The effects of 1MI2CA or 5MI2CA on C. albicans hyphal formation were examined in liquid medium (PDB) containing planktonic and biofilm cells under static anaerobic conditions at 37°C. In both independent experiments, untreated control cells showed massive hyphal formation after 24 h of incubation, but 1MI2CA (0.1 mM) treated cells showed no hyphal formation and cells remained in the rounded yeast form. Some cells (∼15%) treated with 5MI2CA at 0.1 mM developed hyphae (∼15%) (Figure 4B).
Scanning electron microscopy (SEM) showed 1MI2CA and 5MI2CA at 0.1 mM substantially reduced biofilm formation and suppressed hyphal transition on nylon membranes (Figure 4C). Untreated control biofilm cells exhibited large hyphae, pseudohyphae, and yeast cells, whereas methylindole treated cells showed greater numbers of yeast cells and fewer hyphae.
Methylindoles Interacted With Adenylate Cyclase in silico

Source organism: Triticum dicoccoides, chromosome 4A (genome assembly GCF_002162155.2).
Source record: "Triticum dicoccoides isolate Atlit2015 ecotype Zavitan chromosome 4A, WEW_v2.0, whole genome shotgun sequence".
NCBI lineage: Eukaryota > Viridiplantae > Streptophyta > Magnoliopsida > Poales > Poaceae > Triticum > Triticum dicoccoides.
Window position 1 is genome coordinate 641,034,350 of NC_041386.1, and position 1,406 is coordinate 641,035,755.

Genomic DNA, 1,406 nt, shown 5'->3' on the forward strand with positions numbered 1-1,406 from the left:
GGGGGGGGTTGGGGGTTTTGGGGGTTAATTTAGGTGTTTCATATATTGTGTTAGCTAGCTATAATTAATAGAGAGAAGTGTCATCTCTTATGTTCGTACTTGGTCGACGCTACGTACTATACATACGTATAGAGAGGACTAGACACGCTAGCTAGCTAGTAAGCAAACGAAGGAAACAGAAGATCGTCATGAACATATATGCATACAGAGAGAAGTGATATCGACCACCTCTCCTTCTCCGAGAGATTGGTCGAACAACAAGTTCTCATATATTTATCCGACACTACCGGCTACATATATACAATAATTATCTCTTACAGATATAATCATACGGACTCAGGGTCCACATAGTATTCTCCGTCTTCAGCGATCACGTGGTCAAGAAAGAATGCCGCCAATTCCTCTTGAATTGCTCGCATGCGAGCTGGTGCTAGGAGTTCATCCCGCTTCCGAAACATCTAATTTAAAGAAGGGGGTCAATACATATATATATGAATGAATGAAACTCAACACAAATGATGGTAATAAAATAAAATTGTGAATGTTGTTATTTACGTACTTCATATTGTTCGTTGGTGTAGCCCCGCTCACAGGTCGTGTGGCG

Molecular docking was used to investigate the possible molecular mechanism of action of 1MI2CA and 5MI2CA. Adenylate cyclase of C. albicans plays a regulatory role in the cyclic AMP (cAMP) signaling pathway, which is essential for hyphal growth, virulence, and biofilm formation (Lu et al., 2014), and is thus viewed as a potential target for antifungal drug development. Anticipating that methylindoles might inhibit the function of adenylate cyclase, molecular docking was compared with 2′,5′-dideoxyadenosine 3′-polyphosphate (a known inhibitor of adenylate cyclase). As was expected, 2′,5′-dideoxyadenosine 3′-polyphosphate was found to form hydrogen bonds (binding energy: -4.09 kcal/mol) with catalytically important residues (arginine 987 and asparagine 980) of adenylate cyclase. Interestingly, both 1MI2CA and 5MI2CA formed hydrogen bonds with arginine 987 and asparagine 980 residues (Glide scores -3.90 and -4.07 kcal/mol, respectively) indicating interactions between both methylindoles (1MI2CA and 5MI2CA) and adenylate cyclase (Figure 5). However, the addition of cAMP up to 10 mM could not rescue the inhibitory effects of 1MI2CA and 5MI2CA (data not shown). Although speculative, 1MI2CA or 5MI2CA did not solely depend on the cAMP signaling pathway and could also affect other hyphae regulatory pathways.